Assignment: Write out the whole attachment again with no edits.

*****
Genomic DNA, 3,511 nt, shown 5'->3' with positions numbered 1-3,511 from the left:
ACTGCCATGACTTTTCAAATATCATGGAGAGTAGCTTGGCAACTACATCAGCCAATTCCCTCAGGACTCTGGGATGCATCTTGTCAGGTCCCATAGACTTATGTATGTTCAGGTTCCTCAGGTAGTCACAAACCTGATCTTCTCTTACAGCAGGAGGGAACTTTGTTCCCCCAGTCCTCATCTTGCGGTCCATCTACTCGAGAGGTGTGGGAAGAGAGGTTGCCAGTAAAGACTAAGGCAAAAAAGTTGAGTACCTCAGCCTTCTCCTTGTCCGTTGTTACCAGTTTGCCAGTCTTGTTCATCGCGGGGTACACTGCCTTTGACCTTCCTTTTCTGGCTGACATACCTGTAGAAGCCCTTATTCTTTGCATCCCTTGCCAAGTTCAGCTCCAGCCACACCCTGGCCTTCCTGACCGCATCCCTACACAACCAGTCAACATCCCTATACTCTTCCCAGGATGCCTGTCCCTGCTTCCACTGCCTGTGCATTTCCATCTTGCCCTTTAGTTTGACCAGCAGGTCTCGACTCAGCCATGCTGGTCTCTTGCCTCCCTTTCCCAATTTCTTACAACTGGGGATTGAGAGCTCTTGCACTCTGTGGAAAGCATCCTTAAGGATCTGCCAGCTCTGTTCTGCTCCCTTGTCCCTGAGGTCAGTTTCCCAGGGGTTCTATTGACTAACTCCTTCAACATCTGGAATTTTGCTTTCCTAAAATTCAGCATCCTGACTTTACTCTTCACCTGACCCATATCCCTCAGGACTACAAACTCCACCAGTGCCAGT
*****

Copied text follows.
Genomic DNA, 3,511 nt, shown 5'->3' with positions numbered 1-3,511 from the left:
ACTGCCATGACTTTTCAAATATCATGGAGAGTAGCTTGGCAACTACATCAGCCAATTCCCTCAGGACTCTGGGATGCATCTTGTCAGGTCCCATAGACTTATGTATGTTCAGGTTCCTCAGGTAGTCACAAACCTGATCTTCTCTTACAGCAGGAGGGAACTTTGTTCCCCCAGTCCTCATCTTGCGGTCCATCTACTCGAGAGGTGTGGGAAGAGAGGTTGCCAGTAAAGACTAAGGCAAAAAAGTTGAGTACCTCAGCCTTCTCCTTGTCCGTTGTTACCAGTTTGCCAGTCTTGTTCATCGCGGGGTACACTGCCTTTGACCTTCCTTTTCTGGCTGACATACCTGTAGAAGCCCTTATTCTTTGCATCCCTTGCCAAGTTCAGCTCCAGCCACACCCTGGCCTTCCTGACCGCATCCCTACACAACCAGTCAACATCCCTATACTCTTCCCAGGATGCCTGTCCCTGCTTCCACTGCCTGTGCATTTCCATCTTGCCCTTTAGTTTGACCAGCAGGTCTCGACTCAGCCATGCTGGTCTCTTGCCTCCCTTTCCCAATTTCTTACAACTGGGGATTGAGAGCTCTTGCACTCTGTGGAAAGCATCCTTAAGGATCTGCCAGCTCTGTTCTGCTCCCTTGTCCCTGAGGTCAGTTTCCCAGGGGTTCTATTGACTAACTCCTTCAACATCTGGAATTTTGCTTTCCTAAAATTCAGCATCCTGACTTTACTCTTCACCTGACCCATATCCCTCAGGACTACAAACTCCACCAGTGCCAGT